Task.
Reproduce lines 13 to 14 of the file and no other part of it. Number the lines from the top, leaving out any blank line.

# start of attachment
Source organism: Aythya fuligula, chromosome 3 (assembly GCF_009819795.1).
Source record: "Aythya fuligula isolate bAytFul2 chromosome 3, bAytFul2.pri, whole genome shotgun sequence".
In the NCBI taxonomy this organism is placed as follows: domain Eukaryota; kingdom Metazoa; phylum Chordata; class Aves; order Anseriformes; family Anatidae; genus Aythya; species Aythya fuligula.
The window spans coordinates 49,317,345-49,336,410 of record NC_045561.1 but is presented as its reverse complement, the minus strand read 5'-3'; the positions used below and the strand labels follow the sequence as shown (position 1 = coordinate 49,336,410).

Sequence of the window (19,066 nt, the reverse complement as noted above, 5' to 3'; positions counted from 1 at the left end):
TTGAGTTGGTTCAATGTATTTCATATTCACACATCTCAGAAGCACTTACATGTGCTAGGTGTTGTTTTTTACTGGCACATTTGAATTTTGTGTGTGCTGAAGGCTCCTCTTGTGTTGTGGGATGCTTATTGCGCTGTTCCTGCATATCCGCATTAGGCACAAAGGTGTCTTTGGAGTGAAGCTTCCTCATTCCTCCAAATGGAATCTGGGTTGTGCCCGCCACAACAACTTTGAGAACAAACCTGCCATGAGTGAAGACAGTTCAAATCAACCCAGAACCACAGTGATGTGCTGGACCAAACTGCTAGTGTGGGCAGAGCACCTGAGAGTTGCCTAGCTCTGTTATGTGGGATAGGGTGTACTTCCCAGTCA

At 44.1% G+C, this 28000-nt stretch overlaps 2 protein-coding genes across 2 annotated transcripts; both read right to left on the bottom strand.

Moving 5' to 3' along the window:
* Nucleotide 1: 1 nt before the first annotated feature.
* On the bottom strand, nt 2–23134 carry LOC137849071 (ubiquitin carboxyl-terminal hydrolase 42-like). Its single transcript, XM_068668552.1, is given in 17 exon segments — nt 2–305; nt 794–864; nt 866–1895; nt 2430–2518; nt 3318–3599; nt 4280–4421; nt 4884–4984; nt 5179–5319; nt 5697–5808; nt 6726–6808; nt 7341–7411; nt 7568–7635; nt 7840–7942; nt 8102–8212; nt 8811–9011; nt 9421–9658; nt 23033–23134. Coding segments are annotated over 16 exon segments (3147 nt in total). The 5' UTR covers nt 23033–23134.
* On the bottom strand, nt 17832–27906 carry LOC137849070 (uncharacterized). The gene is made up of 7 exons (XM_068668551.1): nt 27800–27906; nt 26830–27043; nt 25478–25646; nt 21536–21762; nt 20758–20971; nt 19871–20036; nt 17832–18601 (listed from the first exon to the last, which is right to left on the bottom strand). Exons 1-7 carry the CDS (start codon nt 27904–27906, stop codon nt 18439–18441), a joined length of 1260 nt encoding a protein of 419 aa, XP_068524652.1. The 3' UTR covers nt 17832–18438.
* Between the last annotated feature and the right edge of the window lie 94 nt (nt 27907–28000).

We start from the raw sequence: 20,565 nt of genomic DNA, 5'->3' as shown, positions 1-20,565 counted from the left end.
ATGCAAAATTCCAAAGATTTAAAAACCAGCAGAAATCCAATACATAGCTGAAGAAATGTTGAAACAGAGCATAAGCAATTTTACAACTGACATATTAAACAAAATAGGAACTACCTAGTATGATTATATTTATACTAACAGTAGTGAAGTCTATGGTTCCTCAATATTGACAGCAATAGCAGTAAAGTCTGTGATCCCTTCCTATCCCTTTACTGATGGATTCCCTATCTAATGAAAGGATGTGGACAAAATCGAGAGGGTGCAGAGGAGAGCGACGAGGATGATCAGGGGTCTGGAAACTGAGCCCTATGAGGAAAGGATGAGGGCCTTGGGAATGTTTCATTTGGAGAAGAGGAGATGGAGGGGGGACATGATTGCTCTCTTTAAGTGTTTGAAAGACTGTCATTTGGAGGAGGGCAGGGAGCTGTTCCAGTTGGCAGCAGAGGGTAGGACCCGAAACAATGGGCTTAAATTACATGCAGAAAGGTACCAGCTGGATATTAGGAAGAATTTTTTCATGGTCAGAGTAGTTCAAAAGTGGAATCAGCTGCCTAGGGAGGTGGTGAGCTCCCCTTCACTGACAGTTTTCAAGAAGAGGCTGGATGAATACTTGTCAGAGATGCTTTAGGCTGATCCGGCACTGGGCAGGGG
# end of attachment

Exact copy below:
We start from the raw sequence: 20,565 nt of genomic DNA, 5'->3' as shown, positions 1-20,565 counted from the left end.
ATGCAAAATTCCAAAGATTTAAAAACCAGCAGAAATCCAATACATAGCTGAAGAAATGTTGAAACAGAGCATAAGCAATTTTACAACTGACATATTAAACAAAATAGGAACTACCTAGTATGATTATATTTATACTAACAGTAGTGAAGTCTATGGTTCCTCAATATTGACAGCAATAGCAGTAAAGTCTGTGATCCCTTCCTATCCCTTTACTGATGGATTCCCTATCTAATGAAAGGATGTGGACAAAATCGAGAGGGTGCAGAGGAGAGCGACGAGGATGATCAGGGGTCTGGAAACTGAGCCCTATGAGGAAAGGATGAGGGCCTTGGGAATGTTTCATTTGGAGAAGAGGAGATGGAGGGGGGACATGATTGCTCTCTTTAAGTGTTTGAAAGACTGTCATTTGGAGGAGGGCAGGGAGCTGTTCCAGTTGGCAGCAGAGGGTAGGACCCGAAACAATGGGCTTAAATTACATGCAGAAAGGTACCAGCTGGATATTAGGAAGAATTTTTTCATGGTCAGAGTAGTTCAAAAGTGGAATCAGCTGCCTAGGGAGGTGGTGAGCTCCCCTTCACTGACAGTTTTCAAGAAGAGGCTGGATGAATACTTGTCAGAGATGCTTTAGGCTGATCCGGCACTGGGCAGGGG